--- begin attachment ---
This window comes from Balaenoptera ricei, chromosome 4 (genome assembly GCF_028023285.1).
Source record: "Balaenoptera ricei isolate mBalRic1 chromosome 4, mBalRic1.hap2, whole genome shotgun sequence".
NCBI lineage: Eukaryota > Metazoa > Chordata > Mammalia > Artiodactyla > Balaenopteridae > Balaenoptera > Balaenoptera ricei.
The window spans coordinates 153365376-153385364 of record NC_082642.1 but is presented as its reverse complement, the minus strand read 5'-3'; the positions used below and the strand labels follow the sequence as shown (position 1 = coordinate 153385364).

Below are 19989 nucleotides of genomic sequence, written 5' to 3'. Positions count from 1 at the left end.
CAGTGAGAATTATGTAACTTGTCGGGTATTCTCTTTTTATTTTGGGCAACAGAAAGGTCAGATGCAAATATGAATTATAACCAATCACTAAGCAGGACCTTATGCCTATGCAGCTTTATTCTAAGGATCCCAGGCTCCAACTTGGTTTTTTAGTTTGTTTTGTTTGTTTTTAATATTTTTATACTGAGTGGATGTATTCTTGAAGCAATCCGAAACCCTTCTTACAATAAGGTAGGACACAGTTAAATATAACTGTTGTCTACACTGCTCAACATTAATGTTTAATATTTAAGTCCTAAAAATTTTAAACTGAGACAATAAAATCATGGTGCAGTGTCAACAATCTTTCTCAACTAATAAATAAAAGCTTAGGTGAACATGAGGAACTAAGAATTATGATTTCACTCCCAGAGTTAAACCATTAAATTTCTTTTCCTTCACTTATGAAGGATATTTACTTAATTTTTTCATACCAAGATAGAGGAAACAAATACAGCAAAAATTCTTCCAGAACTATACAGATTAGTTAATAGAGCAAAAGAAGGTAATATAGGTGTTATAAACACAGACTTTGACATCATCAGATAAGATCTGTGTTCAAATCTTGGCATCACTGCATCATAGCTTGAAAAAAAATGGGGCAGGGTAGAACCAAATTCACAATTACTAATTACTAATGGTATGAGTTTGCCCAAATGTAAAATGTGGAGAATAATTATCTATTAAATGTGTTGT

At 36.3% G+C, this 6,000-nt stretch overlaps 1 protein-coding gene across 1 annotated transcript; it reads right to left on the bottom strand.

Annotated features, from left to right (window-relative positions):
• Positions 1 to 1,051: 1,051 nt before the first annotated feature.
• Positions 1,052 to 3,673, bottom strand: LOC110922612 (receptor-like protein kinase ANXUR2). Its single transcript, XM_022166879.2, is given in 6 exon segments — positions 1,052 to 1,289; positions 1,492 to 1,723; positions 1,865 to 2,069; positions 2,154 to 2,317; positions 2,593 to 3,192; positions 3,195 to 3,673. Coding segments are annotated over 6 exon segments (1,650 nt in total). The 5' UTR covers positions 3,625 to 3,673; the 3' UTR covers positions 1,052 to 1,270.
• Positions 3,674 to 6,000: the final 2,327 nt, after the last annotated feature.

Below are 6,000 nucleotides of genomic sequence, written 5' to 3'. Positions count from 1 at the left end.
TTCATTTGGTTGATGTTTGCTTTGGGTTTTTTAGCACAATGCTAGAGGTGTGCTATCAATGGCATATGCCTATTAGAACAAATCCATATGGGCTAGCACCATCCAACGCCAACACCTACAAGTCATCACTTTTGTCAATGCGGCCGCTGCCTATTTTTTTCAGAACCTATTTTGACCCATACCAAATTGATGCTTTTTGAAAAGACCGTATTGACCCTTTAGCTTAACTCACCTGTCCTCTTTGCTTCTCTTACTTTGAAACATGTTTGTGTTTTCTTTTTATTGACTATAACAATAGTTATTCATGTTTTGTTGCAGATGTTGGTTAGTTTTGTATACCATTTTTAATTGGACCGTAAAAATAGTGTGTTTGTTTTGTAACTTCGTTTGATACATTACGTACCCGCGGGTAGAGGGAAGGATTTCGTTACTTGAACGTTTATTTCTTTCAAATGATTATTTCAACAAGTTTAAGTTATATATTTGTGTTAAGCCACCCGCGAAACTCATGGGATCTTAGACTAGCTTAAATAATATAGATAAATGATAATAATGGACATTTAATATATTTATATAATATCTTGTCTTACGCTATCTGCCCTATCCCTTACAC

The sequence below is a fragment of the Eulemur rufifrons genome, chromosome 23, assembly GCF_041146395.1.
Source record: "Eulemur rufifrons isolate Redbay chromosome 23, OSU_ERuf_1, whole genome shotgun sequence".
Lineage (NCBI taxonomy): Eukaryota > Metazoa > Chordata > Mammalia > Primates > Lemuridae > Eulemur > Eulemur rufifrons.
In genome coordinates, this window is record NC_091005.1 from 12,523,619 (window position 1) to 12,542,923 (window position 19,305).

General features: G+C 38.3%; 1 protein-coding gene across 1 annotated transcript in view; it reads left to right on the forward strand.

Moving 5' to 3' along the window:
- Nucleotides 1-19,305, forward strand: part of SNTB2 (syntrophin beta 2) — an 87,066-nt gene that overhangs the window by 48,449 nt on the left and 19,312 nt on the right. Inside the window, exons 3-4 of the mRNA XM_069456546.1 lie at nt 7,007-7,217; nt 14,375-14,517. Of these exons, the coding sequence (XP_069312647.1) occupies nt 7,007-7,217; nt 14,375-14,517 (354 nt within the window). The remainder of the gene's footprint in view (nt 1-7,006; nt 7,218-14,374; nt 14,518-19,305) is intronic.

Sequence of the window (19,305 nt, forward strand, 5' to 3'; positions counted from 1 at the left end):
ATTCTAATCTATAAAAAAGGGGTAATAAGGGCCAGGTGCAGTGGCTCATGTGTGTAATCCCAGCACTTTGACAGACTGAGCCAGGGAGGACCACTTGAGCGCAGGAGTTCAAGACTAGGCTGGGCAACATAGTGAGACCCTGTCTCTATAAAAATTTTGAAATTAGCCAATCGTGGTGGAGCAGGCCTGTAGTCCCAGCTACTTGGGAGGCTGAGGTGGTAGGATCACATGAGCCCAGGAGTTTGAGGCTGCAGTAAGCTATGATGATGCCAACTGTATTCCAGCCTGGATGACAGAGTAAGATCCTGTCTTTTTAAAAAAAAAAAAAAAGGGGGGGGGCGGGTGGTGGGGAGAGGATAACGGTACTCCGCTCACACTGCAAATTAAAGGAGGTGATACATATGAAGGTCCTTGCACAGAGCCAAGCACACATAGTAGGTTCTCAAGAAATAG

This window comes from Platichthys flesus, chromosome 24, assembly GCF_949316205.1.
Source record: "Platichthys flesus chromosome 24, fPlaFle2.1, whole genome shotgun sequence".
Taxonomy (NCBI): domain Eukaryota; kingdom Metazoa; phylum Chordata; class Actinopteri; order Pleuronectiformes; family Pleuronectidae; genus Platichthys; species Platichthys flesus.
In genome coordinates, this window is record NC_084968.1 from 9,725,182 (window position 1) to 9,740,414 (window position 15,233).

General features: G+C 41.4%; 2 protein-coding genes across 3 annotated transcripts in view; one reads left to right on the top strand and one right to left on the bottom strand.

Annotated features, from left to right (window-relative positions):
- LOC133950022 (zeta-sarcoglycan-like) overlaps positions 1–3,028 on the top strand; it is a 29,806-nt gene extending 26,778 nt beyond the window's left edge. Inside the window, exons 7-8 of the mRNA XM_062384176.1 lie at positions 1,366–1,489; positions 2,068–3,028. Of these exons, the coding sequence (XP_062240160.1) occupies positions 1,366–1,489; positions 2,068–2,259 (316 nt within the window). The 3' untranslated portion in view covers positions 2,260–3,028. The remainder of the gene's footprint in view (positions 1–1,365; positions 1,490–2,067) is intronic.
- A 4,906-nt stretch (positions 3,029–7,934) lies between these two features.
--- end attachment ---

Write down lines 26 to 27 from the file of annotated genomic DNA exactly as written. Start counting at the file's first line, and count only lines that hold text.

In genome coordinates, this window is record NC_084968.1 from 9,725,182 (window position 1) to 9,740,414 (window position 15,233).

General features: G+C 41.4%; 2 protein-coding genes across 3 annotated transcripts in view; one reads left to right on the top strand and one right to left on the bottom strand.